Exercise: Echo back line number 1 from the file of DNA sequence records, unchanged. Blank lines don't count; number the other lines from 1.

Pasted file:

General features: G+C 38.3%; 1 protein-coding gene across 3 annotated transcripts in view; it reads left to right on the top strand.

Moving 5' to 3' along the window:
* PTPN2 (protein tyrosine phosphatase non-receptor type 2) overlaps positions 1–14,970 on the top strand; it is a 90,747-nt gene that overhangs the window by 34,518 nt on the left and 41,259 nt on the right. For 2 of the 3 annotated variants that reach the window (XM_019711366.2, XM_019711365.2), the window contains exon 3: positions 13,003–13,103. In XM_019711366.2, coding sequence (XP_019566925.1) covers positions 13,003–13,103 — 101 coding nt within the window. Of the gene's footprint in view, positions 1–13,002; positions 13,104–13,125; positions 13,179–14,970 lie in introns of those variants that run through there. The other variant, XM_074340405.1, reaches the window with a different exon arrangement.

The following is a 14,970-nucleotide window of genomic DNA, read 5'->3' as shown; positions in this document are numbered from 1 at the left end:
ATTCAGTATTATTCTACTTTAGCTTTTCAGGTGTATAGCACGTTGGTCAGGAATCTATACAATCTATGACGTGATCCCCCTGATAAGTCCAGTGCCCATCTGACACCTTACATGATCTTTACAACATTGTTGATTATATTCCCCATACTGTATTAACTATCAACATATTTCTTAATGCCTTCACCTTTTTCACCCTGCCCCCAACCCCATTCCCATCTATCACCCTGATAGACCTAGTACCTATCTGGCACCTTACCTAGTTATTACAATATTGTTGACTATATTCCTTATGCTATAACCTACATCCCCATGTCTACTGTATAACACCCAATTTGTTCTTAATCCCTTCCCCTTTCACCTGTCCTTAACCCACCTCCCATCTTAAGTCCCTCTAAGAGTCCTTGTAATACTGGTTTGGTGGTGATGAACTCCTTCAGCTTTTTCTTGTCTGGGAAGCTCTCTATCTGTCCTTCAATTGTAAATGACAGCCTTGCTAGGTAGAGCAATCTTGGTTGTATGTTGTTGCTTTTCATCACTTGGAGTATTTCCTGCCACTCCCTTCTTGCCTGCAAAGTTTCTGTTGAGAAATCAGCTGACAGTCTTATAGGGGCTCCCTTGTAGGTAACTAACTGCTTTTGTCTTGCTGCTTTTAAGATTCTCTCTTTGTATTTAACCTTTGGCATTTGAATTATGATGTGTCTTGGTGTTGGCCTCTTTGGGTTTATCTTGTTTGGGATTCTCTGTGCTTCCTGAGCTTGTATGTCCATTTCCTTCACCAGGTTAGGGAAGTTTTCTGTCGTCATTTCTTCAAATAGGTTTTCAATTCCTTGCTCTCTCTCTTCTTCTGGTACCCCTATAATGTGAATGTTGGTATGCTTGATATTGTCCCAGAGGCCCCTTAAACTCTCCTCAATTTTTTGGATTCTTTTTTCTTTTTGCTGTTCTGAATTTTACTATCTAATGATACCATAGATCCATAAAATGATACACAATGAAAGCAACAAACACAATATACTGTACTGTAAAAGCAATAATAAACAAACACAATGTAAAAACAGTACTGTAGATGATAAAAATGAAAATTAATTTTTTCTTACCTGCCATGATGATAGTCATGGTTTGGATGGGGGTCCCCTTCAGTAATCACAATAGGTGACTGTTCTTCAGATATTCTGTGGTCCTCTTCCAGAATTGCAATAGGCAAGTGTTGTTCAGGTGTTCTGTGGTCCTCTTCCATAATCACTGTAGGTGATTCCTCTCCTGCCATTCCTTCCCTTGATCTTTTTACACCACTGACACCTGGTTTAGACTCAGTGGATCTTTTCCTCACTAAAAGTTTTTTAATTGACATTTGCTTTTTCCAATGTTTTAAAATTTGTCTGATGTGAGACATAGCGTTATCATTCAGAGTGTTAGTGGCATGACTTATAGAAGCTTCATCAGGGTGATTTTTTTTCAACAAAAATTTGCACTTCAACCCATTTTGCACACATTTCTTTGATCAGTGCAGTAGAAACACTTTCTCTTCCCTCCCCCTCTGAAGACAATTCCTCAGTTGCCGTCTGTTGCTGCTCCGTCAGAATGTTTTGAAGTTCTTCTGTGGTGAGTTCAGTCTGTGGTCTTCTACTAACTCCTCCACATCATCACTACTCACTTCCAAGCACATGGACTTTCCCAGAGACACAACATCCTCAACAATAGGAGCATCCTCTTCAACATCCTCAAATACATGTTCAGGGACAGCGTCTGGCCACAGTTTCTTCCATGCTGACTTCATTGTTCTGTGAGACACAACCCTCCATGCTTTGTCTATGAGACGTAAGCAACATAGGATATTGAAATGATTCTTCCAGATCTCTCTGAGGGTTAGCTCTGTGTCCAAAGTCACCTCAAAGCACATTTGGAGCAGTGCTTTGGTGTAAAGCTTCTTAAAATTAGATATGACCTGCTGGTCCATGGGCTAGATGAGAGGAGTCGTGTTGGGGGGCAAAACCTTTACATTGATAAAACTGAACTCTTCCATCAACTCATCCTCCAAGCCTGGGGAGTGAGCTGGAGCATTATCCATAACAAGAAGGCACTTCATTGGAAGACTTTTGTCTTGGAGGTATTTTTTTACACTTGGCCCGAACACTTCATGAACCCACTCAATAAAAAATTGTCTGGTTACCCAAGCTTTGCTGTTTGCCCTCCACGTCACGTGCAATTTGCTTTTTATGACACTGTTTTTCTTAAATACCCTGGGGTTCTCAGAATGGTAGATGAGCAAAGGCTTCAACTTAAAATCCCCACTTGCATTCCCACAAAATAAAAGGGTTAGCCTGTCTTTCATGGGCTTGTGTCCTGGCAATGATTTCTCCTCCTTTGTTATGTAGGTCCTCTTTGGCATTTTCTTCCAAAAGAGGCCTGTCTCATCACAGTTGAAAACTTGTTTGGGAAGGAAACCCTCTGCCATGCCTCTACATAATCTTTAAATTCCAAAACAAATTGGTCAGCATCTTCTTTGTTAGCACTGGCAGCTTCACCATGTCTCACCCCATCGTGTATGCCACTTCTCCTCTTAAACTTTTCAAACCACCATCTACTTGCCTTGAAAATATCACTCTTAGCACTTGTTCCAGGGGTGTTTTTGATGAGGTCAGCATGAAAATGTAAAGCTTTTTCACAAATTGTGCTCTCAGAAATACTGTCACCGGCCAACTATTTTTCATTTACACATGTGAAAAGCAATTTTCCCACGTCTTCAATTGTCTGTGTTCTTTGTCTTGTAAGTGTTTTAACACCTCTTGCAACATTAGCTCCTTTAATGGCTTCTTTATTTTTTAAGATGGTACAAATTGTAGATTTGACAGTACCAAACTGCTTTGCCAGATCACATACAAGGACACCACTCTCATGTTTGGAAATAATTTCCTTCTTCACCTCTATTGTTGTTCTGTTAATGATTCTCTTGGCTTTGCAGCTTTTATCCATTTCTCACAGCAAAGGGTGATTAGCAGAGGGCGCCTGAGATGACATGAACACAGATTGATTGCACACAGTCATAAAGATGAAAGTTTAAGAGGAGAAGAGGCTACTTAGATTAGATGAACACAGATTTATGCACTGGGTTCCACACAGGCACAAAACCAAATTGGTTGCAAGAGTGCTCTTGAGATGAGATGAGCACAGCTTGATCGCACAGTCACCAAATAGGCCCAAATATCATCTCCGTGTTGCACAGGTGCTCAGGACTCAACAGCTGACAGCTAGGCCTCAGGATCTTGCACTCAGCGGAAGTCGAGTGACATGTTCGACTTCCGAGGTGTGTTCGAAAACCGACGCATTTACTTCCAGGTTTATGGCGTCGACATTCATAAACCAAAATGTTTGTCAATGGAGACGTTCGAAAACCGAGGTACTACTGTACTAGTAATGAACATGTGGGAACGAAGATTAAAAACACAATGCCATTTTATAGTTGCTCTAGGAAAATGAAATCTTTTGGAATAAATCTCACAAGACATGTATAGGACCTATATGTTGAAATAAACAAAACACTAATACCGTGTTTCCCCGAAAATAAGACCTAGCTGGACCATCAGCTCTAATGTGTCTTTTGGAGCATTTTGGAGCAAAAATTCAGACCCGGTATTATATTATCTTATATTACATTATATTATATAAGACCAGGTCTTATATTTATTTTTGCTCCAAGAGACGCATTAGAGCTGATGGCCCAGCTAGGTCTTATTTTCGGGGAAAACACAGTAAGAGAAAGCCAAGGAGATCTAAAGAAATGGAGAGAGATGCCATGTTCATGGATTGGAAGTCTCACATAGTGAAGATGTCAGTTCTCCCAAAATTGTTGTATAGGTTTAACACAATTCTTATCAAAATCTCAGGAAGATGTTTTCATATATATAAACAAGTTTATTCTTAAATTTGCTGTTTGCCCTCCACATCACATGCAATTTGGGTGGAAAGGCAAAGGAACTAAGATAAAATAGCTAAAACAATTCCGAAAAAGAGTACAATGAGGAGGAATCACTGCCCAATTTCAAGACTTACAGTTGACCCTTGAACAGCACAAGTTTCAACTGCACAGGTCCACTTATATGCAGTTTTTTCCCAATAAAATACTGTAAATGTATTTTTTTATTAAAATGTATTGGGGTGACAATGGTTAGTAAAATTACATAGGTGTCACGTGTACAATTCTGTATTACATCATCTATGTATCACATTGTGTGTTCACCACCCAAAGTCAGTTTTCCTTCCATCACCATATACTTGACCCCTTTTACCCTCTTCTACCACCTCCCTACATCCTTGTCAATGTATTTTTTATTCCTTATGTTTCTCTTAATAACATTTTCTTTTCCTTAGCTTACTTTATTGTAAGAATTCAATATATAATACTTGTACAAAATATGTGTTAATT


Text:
General features: G+C 38.3%; 1 protein-coding gene across 3 annotated transcripts in view; it reads left to right on the top strand.